That’s what I was doing when I joined “Thirtysomething.” Hiring on to that hit show was bizarre. I blew up cars and buildings for “Matt Houston.” Now, I had to write about how the characters got along, stayed and fell out of love and so forth, on “Thirtysomething.” It was a difficult transition, a great learning experience and thoroughly, well, mostly, enjoyable.
GS You said the actors were helpful.
ALH Yes, they were helpful, but putting a bomb under car and having it explode didn’t happen on “Thirtysomething,” as it did on “Matt Houston.” It took a while for me to access the genuine feelings of the characters. Then I was more comfortable.
GS When you were writing action did you have access to a scientific company that helped you make bombs and such out of nothing, such as on MacGyver?
ALH No, I made it all up borrowed from my favourite old action movies. Yes, old movies were my research for writing “Matt Houston.”
GS What inspires you?
ALH My parents inspired me most.
GS What television show would you like to write for?
ALH Do you mean right now?
GS You pick the show.
ALH I think it would be gas to write for “Game of Thrones.” I read the books; the stories are great. I became obsessed; I read all the books, once I started.
Still, I’m not into the version of science fiction that threads through the books. Still, I could write the television show. It would be great to write that show.
ALH I’d like to write for “Law & Order: SVU.” The shows move along at a good pace and well-developed plots are the rule. I met with the producer, Dick Wolf, a few times, to no end.
GS Well, it’s a template show. I think they hand you a template and you fill in the blanks. I'm only guessing. Everything happens at the same time, minute by minute, across episodes. The structure varies, little, from what I see, but the details do change, weekly.
ALH Honestly, I’m more character based. If there are strong characters, on a show, such as “Thirtysomething,” I can write it.
GS For whom would you like to write?
ALH I’d like to write for Julia Louis-Dreyfus. She’s a great actor; “Veep” is an excellent show. It’s so clever.
I like creative autonomy. I’m not one for a sitcom writing room, where writers toss around ideas and jokes. I prefer a character-driven themed show, such as “Thirtysomething,” where I can go off and write the script, on my own.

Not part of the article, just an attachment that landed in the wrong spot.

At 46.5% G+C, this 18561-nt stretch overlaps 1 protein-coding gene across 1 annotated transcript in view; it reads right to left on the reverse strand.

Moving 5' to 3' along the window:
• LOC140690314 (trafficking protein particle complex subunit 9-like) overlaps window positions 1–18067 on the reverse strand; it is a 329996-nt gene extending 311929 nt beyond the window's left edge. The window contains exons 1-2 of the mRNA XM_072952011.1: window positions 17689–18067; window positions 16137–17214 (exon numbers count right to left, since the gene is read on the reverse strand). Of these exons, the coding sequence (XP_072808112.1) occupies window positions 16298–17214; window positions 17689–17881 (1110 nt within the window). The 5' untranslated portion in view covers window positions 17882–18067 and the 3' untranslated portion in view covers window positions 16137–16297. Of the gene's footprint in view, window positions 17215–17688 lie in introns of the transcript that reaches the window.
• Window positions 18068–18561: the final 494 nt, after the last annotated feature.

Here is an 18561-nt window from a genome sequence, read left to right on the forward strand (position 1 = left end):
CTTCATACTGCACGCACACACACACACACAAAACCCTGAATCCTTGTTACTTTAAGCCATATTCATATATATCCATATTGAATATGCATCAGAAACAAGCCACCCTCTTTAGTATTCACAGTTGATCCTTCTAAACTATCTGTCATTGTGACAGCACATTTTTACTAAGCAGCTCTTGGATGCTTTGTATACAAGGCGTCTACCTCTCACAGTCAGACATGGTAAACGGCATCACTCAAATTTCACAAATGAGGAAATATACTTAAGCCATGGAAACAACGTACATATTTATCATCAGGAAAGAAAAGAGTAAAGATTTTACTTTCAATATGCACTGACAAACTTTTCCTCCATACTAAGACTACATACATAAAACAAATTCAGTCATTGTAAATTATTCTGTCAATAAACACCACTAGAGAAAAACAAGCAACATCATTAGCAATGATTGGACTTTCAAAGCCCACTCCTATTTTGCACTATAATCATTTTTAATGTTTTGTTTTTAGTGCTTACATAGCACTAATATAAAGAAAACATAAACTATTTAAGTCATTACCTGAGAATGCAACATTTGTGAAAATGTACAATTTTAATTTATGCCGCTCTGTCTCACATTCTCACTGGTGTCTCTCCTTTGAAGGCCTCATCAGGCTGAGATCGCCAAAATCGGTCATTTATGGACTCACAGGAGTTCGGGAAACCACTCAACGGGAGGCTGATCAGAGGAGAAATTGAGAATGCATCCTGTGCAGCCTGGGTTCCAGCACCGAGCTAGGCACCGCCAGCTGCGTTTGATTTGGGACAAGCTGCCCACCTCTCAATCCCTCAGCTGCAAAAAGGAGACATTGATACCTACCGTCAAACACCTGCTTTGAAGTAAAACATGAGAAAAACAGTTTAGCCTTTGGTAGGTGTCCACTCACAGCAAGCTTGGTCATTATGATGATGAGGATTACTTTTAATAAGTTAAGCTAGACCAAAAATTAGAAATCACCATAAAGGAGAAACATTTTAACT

“Jewel in the Crown” is another show I would like to write. It’s a 14-hour series from the UK, almost fully character-driven. The acting is A-list, as is the dialogue.
GS You wrote “Party of Five.”
ALH Yes, it was an interesting show. The premise was five children, of varying ages into their teens, fending for each other after a drunk driver killed their parents. The show had an all-star cast, including Lacey Chabert, Neve Campbell, Matthew Fox and Scott Wolf.
“Party of Five” ran from 1994 to 2000. I wrote three episodes and was a co-executive producer for twenty-two episodes during 1994-1995. We worked hard to keep the characters three-dimensional as well as the problems they faced credible.
I also worked on several other series, including “Grey’s Anatomy,” “Providence” and “Gortimer Gibbon’s Life on Normal Street,” as a producer, of some sort or another. There was a wonderful show, which I worked on, called “Nothing Sacred (about a priest).”
I thought “Nothing Sacred” was great. No one watched and it lasted one season. The show dealt with a progressive priest.
It was interesting to write about religion. I wrote an episode dealing with how a Jewish boy and a Catholic girl wanted to marry. They arranged a wedding, with a Rabbi and a priest.
At first, ABC Television loved “Nothing Sacred.” Then the network buried the show, where no one would see it. Eventually, ABC cancelled “Nothing Sacred,” due to low ratings.
GS That’s a self-fulfilling prophecy.
ALH Yes, in 1997, I worked a Federal Bureau of Investigation (FBI) show called, “C16” It stared Eric Roberts and Christine Tucci. The show dealt with the Los Angeles office of the FBI; again, a great show that no one watched.
That’s the sadness of television. Great shows don’t find audiences, often due to scheduling. Maybe the lead in show is weak; maybe the show airs when its prime audience is unavailable.
GS Given all the streaming that coming online, now, maybe these great shows will reappear to find an audience.
ALH I hope so.
GS Where do you think television is going?
ALH It’s an interesting question. Streaming seems the immediate, successful future. “Transparent,” on Amazon streaming, has changed the landscape of television. I’m waiting for a cable channel or streaming service aimed at smart women; it won’t be long.
GS Maybe you could serialise “Expecting” for such a service.
ALH I’m optimistic about all the potentially available television choices, in the future. I don’t think I would have said this, say, five or six years ago. It’s not only HBO, AMC or Showtime, any more; choices are multiplying fast: Apple, Amazon and so forth.
GS There’s some thought that cable channels, such as HBO or AMC, probably since the “Sopranos,” raised television to an art form. “Girls” is an example, as is “Game of Thrones”; “Breaking Bad” and “Boardwalk Empire” are other examples of what cable television can create. What do you think?
ALH Yes, I agree. Streaming services may take television as art to an even higher plane. What Amazon did, with “Transparent,” is great. I think “House of Cards,” on Netflix, is a major hit; it’s a remake and, perhaps, better than the original.
This is why so many television writers want to work a cable show. There’s greater creative freedom, higher production values and so forth. Cable works outside the box that is traditional network television.
Cable shows give writers they want to write. For a writer, cable and streaming are Nirvana. The best is yet to come.
GS Why do you think cable and streaming shows have such short runs? “Boardwalk Empire” ran four and one-half seasons and “Breaking Bad” ran for five seasons. Both shows could have gone on for years, given the size of the audience.